It is advised and a very splendid idea that yoga practitioners take a castor oil bath once a week. Castor oil is thick and sticky and impossible to deal with yourself unless you have lots of hot water and a wet room and an assistant. Or two. It's a greasy oil ball of gunk. Luckily for me, I have the three sisters. Or two of them. Harini and my teacher Shashikala give caster oil baths to lady yoga practitioners (and some lucky chaps if they know them well). After yoga practice on a Friday I walk downstairs and enter the labyrinth of dark rooms where I will have my bath. It's not a bath, not at first, it's a body massage with caster oil. But it is so much more and nothing more than that. It is practice again, they make me work. I panic when I can't find my hips and they escort me around my own body and I have never felt so lost and at home, so relaxed and so pushed around, so happy and so NOW. Impossible to describe the looseness of my body and the spaces that I knew were there but I hadn't dared to open. My mind was a slowly spinning universe, all seeing and unknowing, unborn and delivered. All of this whilst lying on an oily tarpaulin while two pairs of feet rolled me through medieval banquets and space travel for beginners.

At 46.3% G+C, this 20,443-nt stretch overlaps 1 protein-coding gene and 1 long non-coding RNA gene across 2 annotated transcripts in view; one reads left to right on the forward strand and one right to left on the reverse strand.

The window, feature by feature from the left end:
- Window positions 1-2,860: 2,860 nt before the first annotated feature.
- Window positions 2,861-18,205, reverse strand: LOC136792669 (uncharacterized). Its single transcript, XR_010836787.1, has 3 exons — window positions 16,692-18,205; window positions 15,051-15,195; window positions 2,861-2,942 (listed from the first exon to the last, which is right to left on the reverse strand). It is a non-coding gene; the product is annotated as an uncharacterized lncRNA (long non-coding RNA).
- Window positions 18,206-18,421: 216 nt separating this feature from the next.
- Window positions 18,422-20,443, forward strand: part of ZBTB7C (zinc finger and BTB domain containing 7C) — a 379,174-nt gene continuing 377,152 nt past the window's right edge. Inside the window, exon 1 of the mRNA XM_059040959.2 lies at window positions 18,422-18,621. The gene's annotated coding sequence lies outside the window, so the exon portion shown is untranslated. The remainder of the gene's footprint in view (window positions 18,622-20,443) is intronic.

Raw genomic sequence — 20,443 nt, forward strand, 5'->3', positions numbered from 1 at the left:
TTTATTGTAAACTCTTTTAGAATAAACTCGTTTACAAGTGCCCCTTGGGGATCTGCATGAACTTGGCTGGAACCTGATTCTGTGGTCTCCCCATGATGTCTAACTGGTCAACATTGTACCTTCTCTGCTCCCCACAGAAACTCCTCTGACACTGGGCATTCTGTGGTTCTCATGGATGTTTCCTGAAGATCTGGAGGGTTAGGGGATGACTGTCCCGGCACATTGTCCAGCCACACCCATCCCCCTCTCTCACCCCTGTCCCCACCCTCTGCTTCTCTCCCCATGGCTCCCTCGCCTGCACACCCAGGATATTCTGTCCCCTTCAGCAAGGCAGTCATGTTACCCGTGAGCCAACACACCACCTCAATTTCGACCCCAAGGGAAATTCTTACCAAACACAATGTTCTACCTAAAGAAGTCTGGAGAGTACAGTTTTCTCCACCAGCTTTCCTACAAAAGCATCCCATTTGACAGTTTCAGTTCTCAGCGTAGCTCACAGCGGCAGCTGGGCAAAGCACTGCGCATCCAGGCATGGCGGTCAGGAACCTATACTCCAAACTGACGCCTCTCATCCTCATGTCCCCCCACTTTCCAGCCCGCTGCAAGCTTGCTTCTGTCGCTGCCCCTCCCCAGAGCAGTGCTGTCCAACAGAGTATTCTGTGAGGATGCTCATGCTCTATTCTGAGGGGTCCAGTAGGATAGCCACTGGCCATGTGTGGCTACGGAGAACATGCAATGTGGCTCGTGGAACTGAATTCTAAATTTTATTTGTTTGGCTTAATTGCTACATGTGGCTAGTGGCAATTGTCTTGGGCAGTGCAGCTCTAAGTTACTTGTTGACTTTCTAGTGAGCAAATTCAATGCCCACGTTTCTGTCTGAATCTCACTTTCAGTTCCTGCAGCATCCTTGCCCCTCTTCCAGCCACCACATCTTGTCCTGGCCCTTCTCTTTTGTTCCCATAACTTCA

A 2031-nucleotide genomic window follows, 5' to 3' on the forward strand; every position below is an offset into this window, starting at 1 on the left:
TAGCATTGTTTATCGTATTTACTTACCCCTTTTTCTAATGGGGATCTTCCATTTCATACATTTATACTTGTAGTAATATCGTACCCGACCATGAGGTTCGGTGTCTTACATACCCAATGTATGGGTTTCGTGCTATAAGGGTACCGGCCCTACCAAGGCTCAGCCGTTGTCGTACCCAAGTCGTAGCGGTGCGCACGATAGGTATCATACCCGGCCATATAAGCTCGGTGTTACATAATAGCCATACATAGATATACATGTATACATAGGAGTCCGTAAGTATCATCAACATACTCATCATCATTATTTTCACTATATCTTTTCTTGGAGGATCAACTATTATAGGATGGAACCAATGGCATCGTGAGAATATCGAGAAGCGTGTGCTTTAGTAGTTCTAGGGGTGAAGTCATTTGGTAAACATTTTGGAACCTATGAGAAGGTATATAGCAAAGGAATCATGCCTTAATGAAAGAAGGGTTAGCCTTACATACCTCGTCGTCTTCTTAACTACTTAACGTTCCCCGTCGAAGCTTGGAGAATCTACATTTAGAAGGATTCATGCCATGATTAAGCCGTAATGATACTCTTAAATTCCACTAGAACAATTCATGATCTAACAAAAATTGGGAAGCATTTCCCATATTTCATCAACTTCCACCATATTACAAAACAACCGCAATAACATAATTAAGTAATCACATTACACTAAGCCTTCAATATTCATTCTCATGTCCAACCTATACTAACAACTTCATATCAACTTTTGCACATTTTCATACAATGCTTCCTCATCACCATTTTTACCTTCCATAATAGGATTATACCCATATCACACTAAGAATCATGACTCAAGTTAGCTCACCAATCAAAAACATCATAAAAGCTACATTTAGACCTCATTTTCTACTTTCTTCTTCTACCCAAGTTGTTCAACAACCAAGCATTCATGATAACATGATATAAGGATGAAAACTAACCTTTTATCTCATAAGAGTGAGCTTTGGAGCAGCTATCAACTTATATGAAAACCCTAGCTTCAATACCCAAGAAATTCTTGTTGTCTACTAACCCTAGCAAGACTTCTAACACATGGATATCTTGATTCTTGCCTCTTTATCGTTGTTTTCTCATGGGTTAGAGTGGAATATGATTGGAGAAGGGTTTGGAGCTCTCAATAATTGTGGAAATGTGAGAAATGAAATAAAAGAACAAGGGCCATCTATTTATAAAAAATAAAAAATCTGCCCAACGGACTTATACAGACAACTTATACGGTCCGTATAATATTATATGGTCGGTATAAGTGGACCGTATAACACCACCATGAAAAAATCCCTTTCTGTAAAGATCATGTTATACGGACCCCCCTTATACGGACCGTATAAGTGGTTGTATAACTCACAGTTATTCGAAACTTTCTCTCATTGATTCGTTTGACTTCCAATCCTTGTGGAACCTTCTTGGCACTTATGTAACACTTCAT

This is a continuation of practice. Calling it a 'treatment' is quantitive easing the city spa. This is an unspoken promise of trust and knowledge. I will never let anyone else realign my body again. For me this is the one and only way for me and my body.  A practice to compliment the practice. It's vivid. The way the sisters flattened me out like an uncooked chapati. I was Good Friday and Easter Sunday. I was Charlie's Angels and Cinderella. I can't even conceive that I went to Mysore so many times and didn't run to the lilac door of the three sisters on arrival every. single. time.